'We are at home': Stories about new beginnings in Happy Valley-Goose Bay
Newcomers to Labrador share the challenges and triumphs of starting a new chapter in their lives
In March, the Newfoundland and Labrador government unveiled a new strategy to boost immigration, setting a target of 1,700 immigrants per year by 2022.
Advanced Education, Skills and Labour Minister Gerry Byrne says the province's aging population means fewer people entering into the workforce over the long term.
At the same time, he says, there are occupations and professions that are not being filled.
"If a business cannot find a particular skilled labour, then of course that business suffers, and then the economy suffers, and then we all suffer if the economy is not firing on all cylinders," he said in an interview on CBC's Labrador Morning.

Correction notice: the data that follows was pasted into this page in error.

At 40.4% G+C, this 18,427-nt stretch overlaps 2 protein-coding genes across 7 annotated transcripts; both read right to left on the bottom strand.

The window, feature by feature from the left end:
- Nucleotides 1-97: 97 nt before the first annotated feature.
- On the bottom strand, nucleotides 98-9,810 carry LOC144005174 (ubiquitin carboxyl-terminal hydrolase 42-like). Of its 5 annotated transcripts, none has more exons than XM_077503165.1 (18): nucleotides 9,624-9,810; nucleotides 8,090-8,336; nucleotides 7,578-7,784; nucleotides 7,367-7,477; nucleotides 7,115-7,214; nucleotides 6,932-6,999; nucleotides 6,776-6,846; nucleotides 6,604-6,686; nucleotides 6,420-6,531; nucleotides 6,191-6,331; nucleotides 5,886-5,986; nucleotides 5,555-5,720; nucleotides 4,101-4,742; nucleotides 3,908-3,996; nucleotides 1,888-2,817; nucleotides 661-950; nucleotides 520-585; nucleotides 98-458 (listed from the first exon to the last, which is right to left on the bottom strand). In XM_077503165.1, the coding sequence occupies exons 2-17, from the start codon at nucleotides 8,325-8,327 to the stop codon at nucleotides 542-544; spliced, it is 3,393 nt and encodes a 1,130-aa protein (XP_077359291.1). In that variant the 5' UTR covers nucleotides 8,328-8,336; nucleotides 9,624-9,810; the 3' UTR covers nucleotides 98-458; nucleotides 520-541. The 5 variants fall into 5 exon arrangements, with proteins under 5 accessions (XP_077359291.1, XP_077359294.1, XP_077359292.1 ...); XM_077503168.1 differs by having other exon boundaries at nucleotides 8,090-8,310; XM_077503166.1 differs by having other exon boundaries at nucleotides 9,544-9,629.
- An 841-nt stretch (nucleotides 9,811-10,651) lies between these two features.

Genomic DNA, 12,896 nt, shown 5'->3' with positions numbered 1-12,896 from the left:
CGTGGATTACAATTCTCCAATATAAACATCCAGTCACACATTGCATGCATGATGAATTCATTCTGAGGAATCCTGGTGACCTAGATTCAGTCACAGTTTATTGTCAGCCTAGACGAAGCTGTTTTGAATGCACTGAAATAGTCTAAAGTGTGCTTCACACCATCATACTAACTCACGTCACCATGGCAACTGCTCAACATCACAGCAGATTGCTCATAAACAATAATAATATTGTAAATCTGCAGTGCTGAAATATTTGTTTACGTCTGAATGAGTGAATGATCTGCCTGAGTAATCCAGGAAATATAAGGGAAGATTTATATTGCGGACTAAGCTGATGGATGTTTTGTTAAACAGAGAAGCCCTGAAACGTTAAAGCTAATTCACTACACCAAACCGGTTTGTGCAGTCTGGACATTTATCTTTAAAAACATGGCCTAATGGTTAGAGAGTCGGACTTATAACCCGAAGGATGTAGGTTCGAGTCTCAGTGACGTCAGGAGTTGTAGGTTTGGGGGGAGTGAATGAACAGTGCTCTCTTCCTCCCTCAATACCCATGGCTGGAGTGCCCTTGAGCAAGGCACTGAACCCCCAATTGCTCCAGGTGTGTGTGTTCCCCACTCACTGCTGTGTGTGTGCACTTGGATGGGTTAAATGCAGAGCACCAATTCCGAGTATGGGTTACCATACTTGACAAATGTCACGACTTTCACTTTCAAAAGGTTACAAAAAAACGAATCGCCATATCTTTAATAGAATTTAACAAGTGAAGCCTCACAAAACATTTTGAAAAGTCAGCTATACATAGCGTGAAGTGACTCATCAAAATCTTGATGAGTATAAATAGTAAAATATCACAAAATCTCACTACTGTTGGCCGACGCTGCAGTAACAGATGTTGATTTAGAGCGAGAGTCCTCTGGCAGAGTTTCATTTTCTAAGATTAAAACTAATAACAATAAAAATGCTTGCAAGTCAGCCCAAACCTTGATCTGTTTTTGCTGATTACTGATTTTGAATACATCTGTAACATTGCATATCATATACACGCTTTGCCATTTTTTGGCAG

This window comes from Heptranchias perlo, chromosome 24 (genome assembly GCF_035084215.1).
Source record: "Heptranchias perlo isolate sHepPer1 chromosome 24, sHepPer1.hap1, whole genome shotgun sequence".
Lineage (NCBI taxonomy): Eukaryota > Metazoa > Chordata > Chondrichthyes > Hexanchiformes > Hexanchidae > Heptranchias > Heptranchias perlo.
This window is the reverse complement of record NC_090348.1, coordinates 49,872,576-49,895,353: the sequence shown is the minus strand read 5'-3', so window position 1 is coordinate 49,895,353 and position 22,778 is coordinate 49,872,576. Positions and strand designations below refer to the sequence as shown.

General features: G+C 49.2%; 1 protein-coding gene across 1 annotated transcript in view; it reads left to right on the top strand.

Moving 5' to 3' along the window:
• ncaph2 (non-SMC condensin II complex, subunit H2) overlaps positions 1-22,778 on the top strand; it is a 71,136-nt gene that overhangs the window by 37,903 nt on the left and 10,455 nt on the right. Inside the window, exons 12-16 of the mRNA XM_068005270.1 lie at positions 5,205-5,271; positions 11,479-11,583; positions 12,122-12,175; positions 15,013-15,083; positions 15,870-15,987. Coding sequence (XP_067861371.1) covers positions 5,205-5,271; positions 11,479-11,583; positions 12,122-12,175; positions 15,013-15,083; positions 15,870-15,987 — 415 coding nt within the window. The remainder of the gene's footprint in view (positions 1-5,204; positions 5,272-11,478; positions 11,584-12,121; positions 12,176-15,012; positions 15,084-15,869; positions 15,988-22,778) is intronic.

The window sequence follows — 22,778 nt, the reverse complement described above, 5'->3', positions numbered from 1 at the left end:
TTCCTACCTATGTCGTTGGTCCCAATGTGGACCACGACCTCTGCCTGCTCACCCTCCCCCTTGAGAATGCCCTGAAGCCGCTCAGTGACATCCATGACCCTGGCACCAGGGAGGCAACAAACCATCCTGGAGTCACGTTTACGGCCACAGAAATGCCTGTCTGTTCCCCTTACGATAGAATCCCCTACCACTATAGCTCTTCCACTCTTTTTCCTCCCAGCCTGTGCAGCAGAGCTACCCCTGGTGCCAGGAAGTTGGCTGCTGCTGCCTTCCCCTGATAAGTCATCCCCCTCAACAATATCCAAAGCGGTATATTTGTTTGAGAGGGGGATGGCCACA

Byrne said a "foreign national" must have a job offer — one that can not be filled by a person in the province.
He admits boosting immigration by 50 per cent in the next five years will take a lot of work, but says the sense of "community" will draw immigrants to the province, especially to Labrador.
With this in mind, we asked several newcomers to Labrador to share their stories of settling into life in Happy Valley-Goose Bay.
Chapter 1: Reverend Adekunle Benjamin Adeniyi and family
Meet Reverend Adekunle Benjamin Adeniyi, Oluwatoyin Dorcas Adeniyi and their children, Temilade Victoria, Adebayo Samuel and Adeife Testimony.
The Adeniyi family arrived in Happy Valley-Goose Bay on a cold December day in 2015 after travelling from Nigeria.
Oluwatoyin Adeniyi remembers what it was like stepping out of the aircraft onto the tarmac for the first time.